This morning I am out in the desert sitting among the prickly pear cacti and saguaros. I am here to contemplate divining new life/work paths, to give my heart a break from the flood of pain on social media/real-life and for much-needed nourishment.
This is an overwhelming time. I’ve been feeling overwhelmed both by the injustice I have been witnessing on social media and in the communities and lives of my friends and family. Politicians have been openly racist, homophobic, and ablest as they attempt to run for political office. (As if, there’s only one type of voter and one kind of person who matters.) On this bigger national level, it feels like everything is both surging and numbing out – all at once. I am so aware of the pain which we as a collective are feeling.
I’ve been trying to hold my ground both as an artist and as someone who deeply cares about this world. Trying to hold close the intention of simple, doable ways to practice self-care, which makes me grateful for this land, this place. This desert, where my body feels the sunlight on my skin every day, is also what I brace myself against in these overwhelming times.
Whenever I get overwhelmed, I try to focus on what is in front of my face. Often silent, usually subtle, nourishment lives all around us. Today I am sitting in front of an Ironwood tree. This tree stretches up and outwards, some of its limbs heavy with leaves, other limbs mostly bare, with a few sprouts of leafy growth. Ironwood trees can live over 500 years and I contemplate the wisdom of a tree that can live for centuries. The trunk splits into many trunks close to the ground. Each trunk solid and sacred as it opens itself up towards the sky. The Ironwood tree has tiny thorns which run the length of each limb, stem and trunk.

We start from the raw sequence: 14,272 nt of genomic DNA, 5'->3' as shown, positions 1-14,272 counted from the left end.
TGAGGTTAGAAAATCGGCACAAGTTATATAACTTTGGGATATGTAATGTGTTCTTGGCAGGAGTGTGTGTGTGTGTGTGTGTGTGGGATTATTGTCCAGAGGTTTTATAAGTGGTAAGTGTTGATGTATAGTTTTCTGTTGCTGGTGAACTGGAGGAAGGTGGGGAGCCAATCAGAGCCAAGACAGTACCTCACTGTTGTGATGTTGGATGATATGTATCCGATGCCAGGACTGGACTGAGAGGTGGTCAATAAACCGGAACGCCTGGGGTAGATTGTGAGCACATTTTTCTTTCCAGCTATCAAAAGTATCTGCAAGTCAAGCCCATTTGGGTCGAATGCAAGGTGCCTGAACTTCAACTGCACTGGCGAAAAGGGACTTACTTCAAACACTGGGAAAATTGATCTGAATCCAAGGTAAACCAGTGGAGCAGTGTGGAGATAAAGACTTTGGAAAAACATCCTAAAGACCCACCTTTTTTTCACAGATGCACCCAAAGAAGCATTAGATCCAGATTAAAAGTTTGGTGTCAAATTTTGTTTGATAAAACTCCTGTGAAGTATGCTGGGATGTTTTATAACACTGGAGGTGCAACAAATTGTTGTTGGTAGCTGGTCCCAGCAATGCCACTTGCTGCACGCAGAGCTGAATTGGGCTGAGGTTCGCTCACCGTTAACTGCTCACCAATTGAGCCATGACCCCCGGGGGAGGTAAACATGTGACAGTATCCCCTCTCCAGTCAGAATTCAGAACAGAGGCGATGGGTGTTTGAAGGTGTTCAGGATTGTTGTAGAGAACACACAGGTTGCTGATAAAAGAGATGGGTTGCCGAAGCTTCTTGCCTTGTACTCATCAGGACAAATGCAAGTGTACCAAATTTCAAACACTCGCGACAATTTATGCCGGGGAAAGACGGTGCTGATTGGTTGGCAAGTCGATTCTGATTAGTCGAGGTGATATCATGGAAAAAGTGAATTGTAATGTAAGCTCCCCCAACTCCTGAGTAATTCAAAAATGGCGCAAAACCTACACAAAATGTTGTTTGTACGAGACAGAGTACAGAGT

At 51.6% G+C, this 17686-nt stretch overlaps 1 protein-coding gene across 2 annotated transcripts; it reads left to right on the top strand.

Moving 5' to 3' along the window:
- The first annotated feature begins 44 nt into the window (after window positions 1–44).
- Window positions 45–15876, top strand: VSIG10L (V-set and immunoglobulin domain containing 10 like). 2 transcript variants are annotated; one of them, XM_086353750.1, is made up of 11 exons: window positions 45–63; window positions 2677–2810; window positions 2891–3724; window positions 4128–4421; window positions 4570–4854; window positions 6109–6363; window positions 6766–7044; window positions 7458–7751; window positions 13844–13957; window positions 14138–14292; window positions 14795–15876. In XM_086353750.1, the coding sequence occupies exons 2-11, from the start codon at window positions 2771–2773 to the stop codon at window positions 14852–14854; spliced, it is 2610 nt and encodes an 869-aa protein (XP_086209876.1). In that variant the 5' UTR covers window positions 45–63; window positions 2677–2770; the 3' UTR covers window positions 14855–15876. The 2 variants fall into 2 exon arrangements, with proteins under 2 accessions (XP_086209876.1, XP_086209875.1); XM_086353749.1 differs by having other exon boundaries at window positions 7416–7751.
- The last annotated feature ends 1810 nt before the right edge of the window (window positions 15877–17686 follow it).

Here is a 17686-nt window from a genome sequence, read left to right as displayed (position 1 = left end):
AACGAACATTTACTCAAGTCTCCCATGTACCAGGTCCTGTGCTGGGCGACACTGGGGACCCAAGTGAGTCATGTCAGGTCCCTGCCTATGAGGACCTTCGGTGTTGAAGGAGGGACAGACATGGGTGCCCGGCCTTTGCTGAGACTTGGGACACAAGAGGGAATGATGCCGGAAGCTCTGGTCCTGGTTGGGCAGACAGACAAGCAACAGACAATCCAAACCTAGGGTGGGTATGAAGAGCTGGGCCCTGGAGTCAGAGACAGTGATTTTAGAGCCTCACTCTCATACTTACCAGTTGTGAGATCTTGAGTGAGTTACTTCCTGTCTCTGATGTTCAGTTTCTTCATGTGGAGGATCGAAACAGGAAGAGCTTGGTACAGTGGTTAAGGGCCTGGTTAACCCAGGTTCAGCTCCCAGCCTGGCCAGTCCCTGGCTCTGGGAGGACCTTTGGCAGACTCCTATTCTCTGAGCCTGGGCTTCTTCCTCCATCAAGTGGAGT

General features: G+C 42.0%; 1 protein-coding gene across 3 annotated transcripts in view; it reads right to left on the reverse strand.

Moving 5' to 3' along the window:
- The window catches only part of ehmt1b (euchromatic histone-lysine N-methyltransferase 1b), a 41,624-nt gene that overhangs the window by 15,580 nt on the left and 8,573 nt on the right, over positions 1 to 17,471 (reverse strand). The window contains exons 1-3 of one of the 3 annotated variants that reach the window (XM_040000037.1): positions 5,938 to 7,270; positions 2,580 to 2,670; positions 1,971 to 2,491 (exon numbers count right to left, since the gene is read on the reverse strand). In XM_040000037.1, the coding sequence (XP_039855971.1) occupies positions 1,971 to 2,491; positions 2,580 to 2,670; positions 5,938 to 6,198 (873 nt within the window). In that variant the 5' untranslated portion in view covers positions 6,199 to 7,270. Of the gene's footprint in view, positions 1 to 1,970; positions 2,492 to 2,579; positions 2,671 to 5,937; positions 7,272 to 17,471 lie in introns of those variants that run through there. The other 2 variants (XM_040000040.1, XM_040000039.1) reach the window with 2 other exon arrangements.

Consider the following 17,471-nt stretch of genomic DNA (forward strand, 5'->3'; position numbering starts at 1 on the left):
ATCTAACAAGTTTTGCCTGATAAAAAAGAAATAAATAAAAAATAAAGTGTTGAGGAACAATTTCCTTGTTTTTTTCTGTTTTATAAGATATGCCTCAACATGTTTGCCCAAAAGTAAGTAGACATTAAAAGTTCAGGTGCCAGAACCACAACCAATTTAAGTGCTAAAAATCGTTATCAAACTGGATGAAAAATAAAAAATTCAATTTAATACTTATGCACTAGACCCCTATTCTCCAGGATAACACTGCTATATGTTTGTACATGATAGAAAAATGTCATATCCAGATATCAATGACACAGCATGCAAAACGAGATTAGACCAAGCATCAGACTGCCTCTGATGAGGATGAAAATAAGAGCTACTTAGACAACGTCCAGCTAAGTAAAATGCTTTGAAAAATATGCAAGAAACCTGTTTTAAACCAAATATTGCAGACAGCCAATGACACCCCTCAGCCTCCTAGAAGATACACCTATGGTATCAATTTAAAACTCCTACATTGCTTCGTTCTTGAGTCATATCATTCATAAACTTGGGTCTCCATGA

I contemplate the wisdom of living in many directions at once. Of allowing some limbs to die while others grow taller and bolder with each new rain. A jojoba bush, sheltered from the extreme heat by the shade of the tree, grows full and several cacti thrive in the tree’s perimeter of shade. I feel the wisdom of this tree’s years in my body as I hold its form in my appreciation.
Wisdom in front of my face.
I can witness the brutality and hatred of this time I am living in. Perhaps this witnessing is a small trunk. One with many thorns of protection and covered with a thick layer of tightly grown leaves, representing the ways I respond to and disrupt what I can. Maybe one of my thicker tree trunks grows from art, the writing, painting, and poetry I am compelled to create and offer the world. Another tree trunk is the energy I invest in friends, family, neighborhood and the community I live in.
I think about all the trunks and growth of my life while so aware of the roots. This dirt I sit on allows my roots to grow deep. Even in the hottest, driest periods where rain has been absent for months, the lizards still burrow at my feet. The birds, ants, ground squirrels and mountain lions shift, dig, and figure out ways to survive. We all figure out ways to survive because we know eventually, the rains will come.
Nourishment for me is sometimes just allowing my head to not be the only place I live. When I am in the desert and in my body, my mind becomes focused enough for me to pay attention with my whole body to what is in front of my face. Then, all I have to do is listen. Quiet my mind and listen.
All of us know in our hearts what is right for us to do in this moment and the world needs what is right for us to give. In order to follow through, we need self-care and the energy to sustain our efforts.